the BBC Radiophonic Workshop

jambo

slip inside my schlafsack
Vorhaus / White Noise is playing at ATP apparently.

"Tracks from "An Electric Storm" like "Firebird" and the incredibly spooky "The Visitation", now being played in a 13-minute techno dance remix version"

Eurgh, *shudders*. These sorts of things rarely work out well.
 
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jonny mugwump

exotic pylon
that first White Nosie album works so well because of it being a collaboration between Vorhaus, Derbyshire and Hodgson. All other White Noise is just solo Vorhaus and the very little i've heard is not good at all.

The Oramics CD that came out on Paradigm is an excellent double set of Workshop founder Daphne Oram's solo work. Trunk released the 2 John Baker comps this year and The Tomorrow People which is a fucking brilliant Derbyshire TV soundtrack. Oram also did the sound design for the one of the best ghost movies ever made The Innocents and Derbyshire and Hodgson did a soundtrack for the interesting but very flawed Legend Of Hell House.

I just reviewed the reissues here.

Finally, Monster Bobby- i guess you're aware of the ongoing digitisation of Oram's work at Goldsmiths and Derbyshire's at Manchester University (or Met- not sure which).

If you write to the respective professors, they will give you full access- i'm currently attempting to put a radio programme together about it...

Hope some of this helps.
 

jambo

slip inside my schlafsack
Pleased to see the thread title has been fixed. ;)

Another woskshop related item - The Stone Tape (1972).

Music and sound effects by Desmond Briscoe.

The Stone Tape

A British electronics research team try to analyse a ghost.

Commissioned as "a ghost story for Christmas", this Nigel Kneale script is one of the masterpieces of genre television. It's a genuine alliance of mind-stretching science fiction concepts with the suspense mechanisms of horror.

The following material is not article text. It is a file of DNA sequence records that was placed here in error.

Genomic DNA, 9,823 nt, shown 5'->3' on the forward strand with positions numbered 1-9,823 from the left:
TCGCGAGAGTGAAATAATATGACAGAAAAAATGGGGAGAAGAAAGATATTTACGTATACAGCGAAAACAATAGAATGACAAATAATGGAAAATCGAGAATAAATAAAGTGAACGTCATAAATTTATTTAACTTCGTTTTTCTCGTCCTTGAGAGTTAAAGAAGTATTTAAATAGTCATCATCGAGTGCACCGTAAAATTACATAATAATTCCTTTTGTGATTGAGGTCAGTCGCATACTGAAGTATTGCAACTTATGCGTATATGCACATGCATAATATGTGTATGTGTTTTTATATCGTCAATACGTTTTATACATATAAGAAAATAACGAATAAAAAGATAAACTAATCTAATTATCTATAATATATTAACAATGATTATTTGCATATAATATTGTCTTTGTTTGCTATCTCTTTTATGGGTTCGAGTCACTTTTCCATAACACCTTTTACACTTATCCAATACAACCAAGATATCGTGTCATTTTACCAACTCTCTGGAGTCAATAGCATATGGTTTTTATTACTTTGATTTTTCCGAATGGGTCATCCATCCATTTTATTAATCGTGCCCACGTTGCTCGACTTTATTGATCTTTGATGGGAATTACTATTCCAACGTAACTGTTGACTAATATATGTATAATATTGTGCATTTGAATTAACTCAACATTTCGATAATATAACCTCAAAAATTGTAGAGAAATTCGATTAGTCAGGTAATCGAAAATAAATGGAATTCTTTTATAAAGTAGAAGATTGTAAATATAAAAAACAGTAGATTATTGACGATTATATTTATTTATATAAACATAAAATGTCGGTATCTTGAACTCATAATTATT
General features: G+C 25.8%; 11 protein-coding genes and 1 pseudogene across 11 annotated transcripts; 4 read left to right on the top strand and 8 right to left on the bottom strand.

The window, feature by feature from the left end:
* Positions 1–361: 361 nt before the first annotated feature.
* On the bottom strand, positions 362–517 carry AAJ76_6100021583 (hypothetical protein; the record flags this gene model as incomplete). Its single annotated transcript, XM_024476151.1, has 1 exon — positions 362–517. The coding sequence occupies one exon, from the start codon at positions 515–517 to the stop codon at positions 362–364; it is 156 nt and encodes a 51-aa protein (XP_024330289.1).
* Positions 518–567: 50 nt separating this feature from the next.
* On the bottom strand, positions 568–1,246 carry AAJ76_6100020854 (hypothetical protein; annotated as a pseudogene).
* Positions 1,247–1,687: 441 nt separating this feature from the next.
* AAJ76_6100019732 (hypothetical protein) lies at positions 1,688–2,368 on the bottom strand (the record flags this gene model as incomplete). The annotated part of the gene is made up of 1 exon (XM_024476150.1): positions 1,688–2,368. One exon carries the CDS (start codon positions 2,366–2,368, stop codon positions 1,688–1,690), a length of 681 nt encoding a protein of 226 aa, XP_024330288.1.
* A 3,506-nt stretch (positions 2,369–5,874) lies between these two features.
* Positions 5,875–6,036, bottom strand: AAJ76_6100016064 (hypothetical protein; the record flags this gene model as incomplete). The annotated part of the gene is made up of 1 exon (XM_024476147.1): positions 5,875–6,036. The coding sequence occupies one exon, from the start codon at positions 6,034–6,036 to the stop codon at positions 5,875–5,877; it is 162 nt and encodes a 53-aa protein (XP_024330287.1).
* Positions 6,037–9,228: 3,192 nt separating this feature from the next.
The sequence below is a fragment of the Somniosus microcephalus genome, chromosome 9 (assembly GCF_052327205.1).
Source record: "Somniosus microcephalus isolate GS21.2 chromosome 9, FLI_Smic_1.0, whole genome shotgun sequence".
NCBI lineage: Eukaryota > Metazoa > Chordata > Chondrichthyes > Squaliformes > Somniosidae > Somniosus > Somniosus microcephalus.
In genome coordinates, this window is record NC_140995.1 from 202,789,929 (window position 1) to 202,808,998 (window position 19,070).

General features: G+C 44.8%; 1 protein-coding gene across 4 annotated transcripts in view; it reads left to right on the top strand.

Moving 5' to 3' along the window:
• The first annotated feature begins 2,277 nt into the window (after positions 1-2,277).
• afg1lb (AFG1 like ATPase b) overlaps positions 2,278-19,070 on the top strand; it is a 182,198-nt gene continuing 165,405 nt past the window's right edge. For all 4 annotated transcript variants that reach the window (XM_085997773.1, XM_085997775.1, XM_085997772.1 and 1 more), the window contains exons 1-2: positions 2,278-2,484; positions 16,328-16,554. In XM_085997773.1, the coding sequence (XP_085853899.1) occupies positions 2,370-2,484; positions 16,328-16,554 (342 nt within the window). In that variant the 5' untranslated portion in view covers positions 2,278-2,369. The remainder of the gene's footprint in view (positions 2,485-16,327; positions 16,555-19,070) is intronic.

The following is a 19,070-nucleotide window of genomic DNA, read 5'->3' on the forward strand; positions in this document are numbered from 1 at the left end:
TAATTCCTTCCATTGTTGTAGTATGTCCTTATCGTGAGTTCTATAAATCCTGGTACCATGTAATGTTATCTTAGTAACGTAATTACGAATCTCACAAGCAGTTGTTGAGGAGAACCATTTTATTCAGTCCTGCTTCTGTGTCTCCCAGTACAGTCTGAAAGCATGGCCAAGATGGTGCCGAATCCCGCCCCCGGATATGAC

An electronics company buys up a derelict country house as a research centre to develop new recording media. The project co-ordinator (Michael Bryant) discovers that a particular room needed for computer storage has not been made ready because the workmen refuse to go into it.

A sensitive computer programmer (Jane Asher) sees the ghost of a terrified 19th-century servant girl. Bryant decides to treat the haunting as a set of data that can be analysed with all the scientific equipment at the company's disposal.

As the rational scientists dissect the phenomena, the instinctive Asher decides that something more frightening and much older lies beneath the Victorian spook and is drawn into a tragic finish.

Intensely acted, the play carries over the themes of Kneale's work on Quatermass and the Pit, pitting science against the supernatural and discovering that an explanation doesn't always mean an end to the terror.
http://www.bbc.co.uk/dna/mysciencefictionlife/A17530607

http://uk.youtube.com/watch?v=vnFRoV8bD4w
 

jonny mugwump

exotic pylon
oh yeah yeah yeah- The Stone Tape is an absolutely incredible piece f TV and such an incredible piece of twisted thinking, really original and i SO want to say why but it would spoil the kind-of-ending and everybody has to watch it.
 

michael

Bring out the vacuum
I watched The Stone Tape last month. Was really taken by that gloomy plodding theme... it reminds me of Microstoria, both in tone and in the way it's a strange blend of tuneful and burbly / wobbly / not-in-a-tempered-scale.

I thought the actual movie (television play?) was a bit lame. Didn't find the concepts that inventive, thought the plotting was really amateur and that whole "trained thespians, us" delivery really offputting.

It does have absolutely brutal shifts in volume, which is something I always like about older movies / TV. :)